A strategy that gives priority to implicit learning leads to better results in sports, and elsewhere.
One of the major differences between animals and human beings is the latter's ability for a higher level of learning and thinking. Learning and thinking are essential processes of life that go hand in hand. Can there be learning without the learner being aware about it? Science has evidence that learning can happen without learner's awareness or thinking. This kind of learning is called implicit learning. An apt example for the implicitly gained knowledge is the way someone talks in mother tongue without grammatical errors even when it is impossible for the individual to orally explain the grammar rules of the language.
Before scaling down to the intricacies of implicit learning, it is essential to know the differences between implicit and explicit learning. Explicit learning is based on the principle that the learner must have a clear cut concept of what he is learning. This kind of learning depends on verbal instructions provided by an external source and these instructions form the basis of working memory for the learner. Though the motor skills explicitly learned get automatised over the years, they invariably depend on the verbally-coded working memory pertaining to it. This verbal mode of control causes deterioration of performance under pressure situations. This is mainly because the performer tries to control the mechanics of movements involved in the performance using the explicit verbal information available with the working memory. This adverse effect on the performance is called ‘reinvestment effect'.
On the contrary implicit learning is a process whereby the learner learns about the structure of the stimulus environment, without necessarily intending to learn it, and in such a way that the resulting knowledge is difficult to express verbally. In effect, implicit learning minimises learner's dependency on working memory. This curbs the tendency of the learner to follow a hypothesis testing behaviour (that is, checking back with working memory whether the movements are correct) that causes ‘reinvestment effect'.
There are several distinct advantages of implicitly-learned motor skills when it comes to on-field sport performance. The motor skills learned implicitly are more sustainable over time than explicitly-learned skills. Moreover, implicitly-learned skills can withstand pressure situations much better than explicitly- learned skills as explicitly-learned skills can get choked under pressure as they are dependent on verbally- coded working memory. Since implicitly-learned motor skills are independent of conscious awareness, they never interfere with the flow of performance.
The theory of flow in sports clearly states that thinking of performance can interfere with the flow of performance. This is also true when it comes to the way brain functions during high level sport performance. Naturally the motor areas of the brain dominate its functioning during high intensity sport performance and when you try to think about an error or a correction of it can only be detrimental to performance flow. This paradigm shift in brain's functioning due to the thought process can break the rhythm of the performer.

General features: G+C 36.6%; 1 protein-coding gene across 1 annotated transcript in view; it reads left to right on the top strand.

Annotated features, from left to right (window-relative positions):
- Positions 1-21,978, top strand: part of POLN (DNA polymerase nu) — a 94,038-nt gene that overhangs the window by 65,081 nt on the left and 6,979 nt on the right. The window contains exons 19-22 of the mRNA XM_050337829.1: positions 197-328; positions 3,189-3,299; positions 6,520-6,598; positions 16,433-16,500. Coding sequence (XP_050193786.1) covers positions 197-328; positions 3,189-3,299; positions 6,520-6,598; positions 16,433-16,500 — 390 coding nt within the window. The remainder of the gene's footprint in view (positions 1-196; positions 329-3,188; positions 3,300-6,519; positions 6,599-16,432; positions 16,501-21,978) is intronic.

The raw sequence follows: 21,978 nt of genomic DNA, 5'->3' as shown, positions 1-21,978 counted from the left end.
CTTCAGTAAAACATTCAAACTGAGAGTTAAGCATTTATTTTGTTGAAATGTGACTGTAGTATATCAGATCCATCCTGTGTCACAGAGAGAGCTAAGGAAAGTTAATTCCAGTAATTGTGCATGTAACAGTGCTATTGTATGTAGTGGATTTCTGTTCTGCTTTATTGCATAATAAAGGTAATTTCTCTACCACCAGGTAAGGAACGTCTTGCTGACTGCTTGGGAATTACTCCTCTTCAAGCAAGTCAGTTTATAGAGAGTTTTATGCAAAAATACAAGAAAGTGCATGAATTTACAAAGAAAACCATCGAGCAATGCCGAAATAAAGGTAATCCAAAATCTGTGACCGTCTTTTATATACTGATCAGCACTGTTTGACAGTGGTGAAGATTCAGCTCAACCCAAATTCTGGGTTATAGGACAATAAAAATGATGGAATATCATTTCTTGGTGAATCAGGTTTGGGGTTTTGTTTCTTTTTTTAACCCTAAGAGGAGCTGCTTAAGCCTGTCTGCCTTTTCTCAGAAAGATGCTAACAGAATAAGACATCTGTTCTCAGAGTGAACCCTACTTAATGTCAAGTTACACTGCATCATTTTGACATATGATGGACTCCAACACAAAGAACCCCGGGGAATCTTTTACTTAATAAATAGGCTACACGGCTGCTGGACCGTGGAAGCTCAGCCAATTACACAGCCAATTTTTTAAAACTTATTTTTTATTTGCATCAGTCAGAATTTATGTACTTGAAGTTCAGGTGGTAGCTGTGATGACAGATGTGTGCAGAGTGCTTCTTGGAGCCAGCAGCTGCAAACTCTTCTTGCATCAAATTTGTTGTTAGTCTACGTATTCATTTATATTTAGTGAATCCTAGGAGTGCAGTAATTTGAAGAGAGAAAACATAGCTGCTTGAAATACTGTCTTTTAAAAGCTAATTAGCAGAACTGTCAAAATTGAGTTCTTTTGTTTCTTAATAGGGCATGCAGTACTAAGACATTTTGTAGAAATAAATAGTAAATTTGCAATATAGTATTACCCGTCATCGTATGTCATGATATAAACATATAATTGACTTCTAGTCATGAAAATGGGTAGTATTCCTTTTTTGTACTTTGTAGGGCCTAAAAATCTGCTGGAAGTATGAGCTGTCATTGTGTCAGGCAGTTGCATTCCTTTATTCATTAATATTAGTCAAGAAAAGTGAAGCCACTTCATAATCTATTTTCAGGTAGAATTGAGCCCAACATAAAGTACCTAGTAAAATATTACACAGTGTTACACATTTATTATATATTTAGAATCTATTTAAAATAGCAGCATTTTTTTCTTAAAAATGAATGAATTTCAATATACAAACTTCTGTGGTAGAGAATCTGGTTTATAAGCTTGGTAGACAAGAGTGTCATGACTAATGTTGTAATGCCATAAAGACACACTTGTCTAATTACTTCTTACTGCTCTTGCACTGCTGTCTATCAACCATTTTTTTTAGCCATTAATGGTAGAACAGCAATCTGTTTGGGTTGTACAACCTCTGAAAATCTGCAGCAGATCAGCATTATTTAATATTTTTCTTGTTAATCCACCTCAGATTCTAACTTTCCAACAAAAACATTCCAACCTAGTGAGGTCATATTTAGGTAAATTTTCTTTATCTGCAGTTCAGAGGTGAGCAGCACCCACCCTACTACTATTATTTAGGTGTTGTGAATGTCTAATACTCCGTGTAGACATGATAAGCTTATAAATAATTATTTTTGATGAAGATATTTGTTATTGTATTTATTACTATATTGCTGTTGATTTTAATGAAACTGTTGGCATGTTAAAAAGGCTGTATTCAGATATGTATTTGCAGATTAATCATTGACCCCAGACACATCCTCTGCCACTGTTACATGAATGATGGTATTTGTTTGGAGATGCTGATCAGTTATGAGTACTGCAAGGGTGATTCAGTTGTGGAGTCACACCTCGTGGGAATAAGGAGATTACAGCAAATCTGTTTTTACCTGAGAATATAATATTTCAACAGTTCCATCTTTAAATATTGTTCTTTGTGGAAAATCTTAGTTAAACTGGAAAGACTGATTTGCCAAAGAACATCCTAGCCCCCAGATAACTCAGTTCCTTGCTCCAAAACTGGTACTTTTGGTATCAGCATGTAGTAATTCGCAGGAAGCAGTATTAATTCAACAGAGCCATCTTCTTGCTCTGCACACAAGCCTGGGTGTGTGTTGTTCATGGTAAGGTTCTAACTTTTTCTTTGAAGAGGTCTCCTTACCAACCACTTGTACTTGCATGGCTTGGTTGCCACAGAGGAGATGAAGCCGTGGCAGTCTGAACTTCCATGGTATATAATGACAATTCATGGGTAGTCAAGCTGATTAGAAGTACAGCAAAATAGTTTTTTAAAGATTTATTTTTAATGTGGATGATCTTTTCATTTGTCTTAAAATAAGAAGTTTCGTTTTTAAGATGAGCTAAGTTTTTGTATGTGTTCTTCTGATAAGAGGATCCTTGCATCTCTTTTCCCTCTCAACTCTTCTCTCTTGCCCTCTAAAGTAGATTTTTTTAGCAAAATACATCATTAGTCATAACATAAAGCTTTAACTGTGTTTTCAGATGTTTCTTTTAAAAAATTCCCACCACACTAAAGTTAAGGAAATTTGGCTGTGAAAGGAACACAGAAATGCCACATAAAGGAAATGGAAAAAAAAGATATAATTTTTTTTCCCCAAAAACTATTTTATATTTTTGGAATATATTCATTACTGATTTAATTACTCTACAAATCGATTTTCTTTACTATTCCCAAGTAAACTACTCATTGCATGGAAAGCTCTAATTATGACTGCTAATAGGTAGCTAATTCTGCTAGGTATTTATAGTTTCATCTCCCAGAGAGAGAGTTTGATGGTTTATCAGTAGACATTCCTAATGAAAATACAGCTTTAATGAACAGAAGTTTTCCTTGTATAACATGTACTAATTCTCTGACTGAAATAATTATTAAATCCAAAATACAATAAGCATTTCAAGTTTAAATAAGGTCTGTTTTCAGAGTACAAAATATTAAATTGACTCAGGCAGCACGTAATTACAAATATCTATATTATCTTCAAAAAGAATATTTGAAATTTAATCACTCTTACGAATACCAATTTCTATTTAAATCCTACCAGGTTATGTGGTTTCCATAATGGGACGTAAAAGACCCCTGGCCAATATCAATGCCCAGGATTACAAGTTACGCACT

Studies have unequivocally established the role of implicit learning in high class sustainable sport performance. Can there be a strategy to develop this kind of learning? Researchers have identified a few modes of training that can enhance implicit learning. One of the obvious strategies is double task paradigm in which the learner involves in two tasks, the main learning task and a secondary task that demands greater attention.
Another mode is errorless learning that gives little chance to think about the errors of an executed action. For example, bowling from a shorter distance and then gradually going longer. Providing no feedback to the learner is another strategy to learn skills implicitly.
Occlusion glasses can be used to prevent information on result of the task to reduce the influence of working memory by providing no space for hypothesis testing behaviour.
Another effective strategy is analogy training. This helps to avoid explaining the skill in multi-stages and helps in providing information through single comprehensive analogy. For example, teaching a top-spin forehand in table tennis using a right-angled triangle analogy.
Providing task-related but goal irrelevant instructions is another method in use for enhancing implicit learning. This helps in diverting the attention to some irrelevant task-related information that helps in doing away with working memory.
The major disadvantage with implicit learning is that it is a slow learning process. It is also difficult to use some of these strategies for extended periods of time. In the case of analogy training, cultural differences can come in the way. Nevertheless, it is essential to reduce the influence of working memory to nurture sustainable, robust sport performance. A learning programme dominated by implicit learning strategies will be the key to it.
Having recognised the advantage of implicit learning, many countries have included implicit learning programmes in their sport training regimes. More evidently Cricket Australia is making use of different strategies to enhance implicit learning and it is an integral part of their coaches' education programme.
The author is Associate Professor, Christ College, Irinjalakuda, Kerala.